As we’ve seen, TCJA cut taxes for almost everyone. Nearly all Americans of every income tax bracket saw relief under TCJA. As The New York Times reported in 2019, “ever since President Trump signed the Republican-sponsored tax bill in December 2017, independent analyses have consistently found that a large majority of Americans would owe less because of the law. Preliminary data based on tax filings has shown the same.”

However, messaging against the law was so strong that most Americans didn’t think they benefited from TCJA. That same Times article stated, “to a large degree, the gap between perception and reality on the tax cuts appears to flow from a sustained—and misleading—effort by liberal opponents of the law to brand it as a broad middle-class tax increase.”

Six years later, the misleading statements continue.

While the idea that only the top 1 percent benefited from TCJA was far-fetched, it was repeated even by President Joe Biden during his 2022 State of the Union. A year earlier, The Washington Post gave this claim Three Pinocchios. “There is no reason to keep promoting the fallacy that the wealthiest 1 percent got 83 percent of the tax cut,” the paper said. “The tax estimates immediately after passage of the tax cut and since then have shown that most Americans received some sort of tax cut.”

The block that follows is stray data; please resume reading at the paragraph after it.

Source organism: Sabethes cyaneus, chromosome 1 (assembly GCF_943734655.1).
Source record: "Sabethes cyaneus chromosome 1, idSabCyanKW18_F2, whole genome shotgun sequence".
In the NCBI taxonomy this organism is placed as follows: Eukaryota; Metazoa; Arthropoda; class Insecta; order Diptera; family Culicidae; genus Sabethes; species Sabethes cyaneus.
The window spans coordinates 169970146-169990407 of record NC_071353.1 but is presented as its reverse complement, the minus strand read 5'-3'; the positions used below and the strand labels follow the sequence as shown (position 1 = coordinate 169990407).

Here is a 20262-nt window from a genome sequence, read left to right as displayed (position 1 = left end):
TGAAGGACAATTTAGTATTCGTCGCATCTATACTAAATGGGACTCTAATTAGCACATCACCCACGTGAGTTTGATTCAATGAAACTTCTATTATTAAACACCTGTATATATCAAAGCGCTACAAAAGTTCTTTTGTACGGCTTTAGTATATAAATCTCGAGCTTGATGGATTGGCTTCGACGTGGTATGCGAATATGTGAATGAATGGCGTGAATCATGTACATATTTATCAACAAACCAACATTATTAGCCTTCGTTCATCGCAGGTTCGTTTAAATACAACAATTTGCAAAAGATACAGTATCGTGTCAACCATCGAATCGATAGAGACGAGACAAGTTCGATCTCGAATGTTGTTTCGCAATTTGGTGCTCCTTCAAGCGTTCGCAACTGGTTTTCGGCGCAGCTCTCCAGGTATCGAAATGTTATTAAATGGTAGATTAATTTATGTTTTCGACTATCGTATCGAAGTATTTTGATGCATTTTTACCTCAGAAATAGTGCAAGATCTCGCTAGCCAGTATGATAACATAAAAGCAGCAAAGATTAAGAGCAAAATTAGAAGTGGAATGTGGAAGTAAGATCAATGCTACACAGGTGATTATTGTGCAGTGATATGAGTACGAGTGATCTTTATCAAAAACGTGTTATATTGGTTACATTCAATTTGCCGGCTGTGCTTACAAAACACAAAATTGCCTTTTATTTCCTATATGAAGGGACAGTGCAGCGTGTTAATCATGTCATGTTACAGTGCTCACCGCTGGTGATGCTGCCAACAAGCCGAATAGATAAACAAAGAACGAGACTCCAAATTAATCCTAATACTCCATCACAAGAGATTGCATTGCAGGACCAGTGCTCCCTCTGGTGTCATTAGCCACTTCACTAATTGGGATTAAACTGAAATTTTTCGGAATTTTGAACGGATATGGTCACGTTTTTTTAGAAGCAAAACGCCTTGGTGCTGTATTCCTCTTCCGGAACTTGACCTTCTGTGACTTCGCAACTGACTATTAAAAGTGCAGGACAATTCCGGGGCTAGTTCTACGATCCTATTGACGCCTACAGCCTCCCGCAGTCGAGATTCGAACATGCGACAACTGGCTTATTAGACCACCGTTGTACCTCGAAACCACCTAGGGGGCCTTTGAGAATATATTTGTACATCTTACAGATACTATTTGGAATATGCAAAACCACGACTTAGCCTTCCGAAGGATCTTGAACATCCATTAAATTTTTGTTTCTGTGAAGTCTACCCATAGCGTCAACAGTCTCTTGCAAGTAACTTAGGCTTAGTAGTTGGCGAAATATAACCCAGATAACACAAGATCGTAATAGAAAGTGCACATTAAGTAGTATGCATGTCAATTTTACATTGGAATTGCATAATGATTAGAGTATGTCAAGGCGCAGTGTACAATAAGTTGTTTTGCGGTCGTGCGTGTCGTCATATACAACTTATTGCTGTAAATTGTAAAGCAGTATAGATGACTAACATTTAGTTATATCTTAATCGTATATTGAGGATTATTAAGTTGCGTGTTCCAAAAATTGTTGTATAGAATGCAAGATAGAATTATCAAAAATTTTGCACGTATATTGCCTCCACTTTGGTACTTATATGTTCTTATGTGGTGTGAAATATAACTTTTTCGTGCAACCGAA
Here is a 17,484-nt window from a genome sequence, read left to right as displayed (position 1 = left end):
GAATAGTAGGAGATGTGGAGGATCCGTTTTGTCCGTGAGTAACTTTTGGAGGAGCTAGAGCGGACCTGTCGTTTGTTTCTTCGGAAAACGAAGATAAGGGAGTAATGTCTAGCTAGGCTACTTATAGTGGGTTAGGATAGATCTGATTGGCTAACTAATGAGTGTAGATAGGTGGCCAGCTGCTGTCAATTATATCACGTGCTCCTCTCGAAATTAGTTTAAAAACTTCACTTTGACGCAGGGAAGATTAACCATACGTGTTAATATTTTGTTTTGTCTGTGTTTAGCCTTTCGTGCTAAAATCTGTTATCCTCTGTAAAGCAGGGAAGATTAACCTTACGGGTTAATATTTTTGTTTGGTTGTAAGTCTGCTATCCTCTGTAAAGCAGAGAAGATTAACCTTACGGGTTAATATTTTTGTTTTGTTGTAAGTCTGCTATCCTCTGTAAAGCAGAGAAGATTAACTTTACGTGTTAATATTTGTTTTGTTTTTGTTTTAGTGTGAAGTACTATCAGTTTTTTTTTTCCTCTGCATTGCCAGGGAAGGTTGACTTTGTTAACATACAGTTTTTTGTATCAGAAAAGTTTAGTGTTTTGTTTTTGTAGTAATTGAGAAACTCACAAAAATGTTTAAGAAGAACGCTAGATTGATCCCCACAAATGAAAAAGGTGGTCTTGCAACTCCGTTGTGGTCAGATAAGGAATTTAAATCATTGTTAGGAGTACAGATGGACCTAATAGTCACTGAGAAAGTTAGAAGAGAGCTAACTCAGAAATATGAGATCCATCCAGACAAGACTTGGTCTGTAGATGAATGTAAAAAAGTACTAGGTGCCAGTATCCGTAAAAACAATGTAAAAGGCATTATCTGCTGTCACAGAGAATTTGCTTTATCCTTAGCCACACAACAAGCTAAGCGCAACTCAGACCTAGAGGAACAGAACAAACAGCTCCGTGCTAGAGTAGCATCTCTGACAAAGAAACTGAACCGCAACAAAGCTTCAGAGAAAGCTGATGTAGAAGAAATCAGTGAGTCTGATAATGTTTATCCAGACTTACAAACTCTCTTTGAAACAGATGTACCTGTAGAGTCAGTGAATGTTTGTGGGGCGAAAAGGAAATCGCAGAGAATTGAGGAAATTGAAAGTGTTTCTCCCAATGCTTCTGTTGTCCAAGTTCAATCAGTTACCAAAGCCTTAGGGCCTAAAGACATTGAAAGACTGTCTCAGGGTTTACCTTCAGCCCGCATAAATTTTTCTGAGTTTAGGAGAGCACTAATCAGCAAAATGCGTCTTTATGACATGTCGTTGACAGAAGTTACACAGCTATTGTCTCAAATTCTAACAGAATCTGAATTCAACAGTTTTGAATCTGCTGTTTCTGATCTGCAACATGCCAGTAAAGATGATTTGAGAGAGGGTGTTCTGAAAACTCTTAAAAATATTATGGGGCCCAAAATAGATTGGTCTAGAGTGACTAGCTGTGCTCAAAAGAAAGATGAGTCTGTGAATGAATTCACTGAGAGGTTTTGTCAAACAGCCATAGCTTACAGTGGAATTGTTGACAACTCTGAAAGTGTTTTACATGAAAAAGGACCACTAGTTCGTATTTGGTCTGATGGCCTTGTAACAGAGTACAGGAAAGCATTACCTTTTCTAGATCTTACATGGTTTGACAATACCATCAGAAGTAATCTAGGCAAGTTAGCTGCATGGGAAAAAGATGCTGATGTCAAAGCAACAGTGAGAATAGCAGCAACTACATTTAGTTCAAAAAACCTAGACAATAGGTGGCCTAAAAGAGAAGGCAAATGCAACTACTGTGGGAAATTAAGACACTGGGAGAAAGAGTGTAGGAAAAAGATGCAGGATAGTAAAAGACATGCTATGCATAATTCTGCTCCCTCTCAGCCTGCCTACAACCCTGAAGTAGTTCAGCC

Rep. Ron Estes
WASHINGTON, DC – SEPTEMBER 20: Rep. Ron Estes (R-KS) listens during a markup meeting with the House Budget Committee on Capitol Hill on September 20, 2023 in Washington, DC. Members of the committee held the meeting to consider the House Republicans proposed budget for the Fiscal Year 2024.
Anna Moneymaker/Getty Images

Beyond immediate tax relief, the legislation proved to be a boon for the economy overall.

After TCJA took effect and before the pandemic, business applications reached a record high while unemployment rates for Blacks, Hispanics and Asians reached record lows. While President Biden has attempted to claim credit for the low unemployment rates among minorities, momentum from TCJA made it possible.

Additionally, since TCJA there has not been a single U.S. corporate inversion, meaning more corporate tax revenue stays within our borders and is reinvested to support jobs and local economies. The projected dip in Treasury’s revenues simply did not materialize.

Alongside TCJA’s benefits, however, is the harsh reality that some provisions have expired, or will expire soon. Three key provisions expired at the end of 2021, and we’ve already seen the negative effects of research and development (R&D) amortization that kicked in as a result.